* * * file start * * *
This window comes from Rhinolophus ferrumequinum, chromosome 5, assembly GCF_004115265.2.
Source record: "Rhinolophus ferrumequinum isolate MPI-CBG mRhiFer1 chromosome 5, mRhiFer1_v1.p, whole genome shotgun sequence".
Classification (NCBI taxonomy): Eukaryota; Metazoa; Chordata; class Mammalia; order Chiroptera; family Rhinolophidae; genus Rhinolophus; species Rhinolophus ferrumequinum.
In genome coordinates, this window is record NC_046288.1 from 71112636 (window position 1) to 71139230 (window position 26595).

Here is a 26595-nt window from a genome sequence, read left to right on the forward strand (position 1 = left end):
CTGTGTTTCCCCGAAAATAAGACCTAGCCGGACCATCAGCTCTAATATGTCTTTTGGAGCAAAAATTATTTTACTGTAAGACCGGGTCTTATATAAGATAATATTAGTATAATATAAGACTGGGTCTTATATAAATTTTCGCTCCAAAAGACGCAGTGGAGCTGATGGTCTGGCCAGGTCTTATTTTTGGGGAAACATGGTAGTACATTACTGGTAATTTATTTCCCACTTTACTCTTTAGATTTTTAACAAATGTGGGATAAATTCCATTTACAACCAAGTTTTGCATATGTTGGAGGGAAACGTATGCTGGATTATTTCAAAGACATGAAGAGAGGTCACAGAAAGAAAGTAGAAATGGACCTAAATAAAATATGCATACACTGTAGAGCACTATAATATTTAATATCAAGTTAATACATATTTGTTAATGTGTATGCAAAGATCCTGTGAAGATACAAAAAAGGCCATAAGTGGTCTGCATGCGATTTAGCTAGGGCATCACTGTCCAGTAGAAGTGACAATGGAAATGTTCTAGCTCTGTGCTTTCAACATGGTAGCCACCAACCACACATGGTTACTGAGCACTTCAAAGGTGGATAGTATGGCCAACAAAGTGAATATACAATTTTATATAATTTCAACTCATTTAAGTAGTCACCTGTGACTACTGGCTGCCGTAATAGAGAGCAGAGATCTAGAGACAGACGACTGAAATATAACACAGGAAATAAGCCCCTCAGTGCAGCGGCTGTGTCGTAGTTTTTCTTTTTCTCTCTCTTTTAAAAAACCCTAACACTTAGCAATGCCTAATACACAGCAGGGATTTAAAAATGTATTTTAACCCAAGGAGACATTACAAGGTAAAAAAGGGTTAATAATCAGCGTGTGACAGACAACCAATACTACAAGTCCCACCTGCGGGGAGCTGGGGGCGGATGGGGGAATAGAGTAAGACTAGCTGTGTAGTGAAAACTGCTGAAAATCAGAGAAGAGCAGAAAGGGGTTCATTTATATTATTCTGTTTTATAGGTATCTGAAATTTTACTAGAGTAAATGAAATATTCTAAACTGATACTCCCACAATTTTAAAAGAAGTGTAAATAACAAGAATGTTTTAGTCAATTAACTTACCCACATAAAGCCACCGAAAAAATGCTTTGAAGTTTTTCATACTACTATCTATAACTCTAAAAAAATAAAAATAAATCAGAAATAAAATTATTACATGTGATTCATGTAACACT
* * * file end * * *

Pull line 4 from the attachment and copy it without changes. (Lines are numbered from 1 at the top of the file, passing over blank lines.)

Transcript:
In genome coordinates, this window is record NC_046288.1 from 71112636 (window position 1) to 71139230 (window position 26595).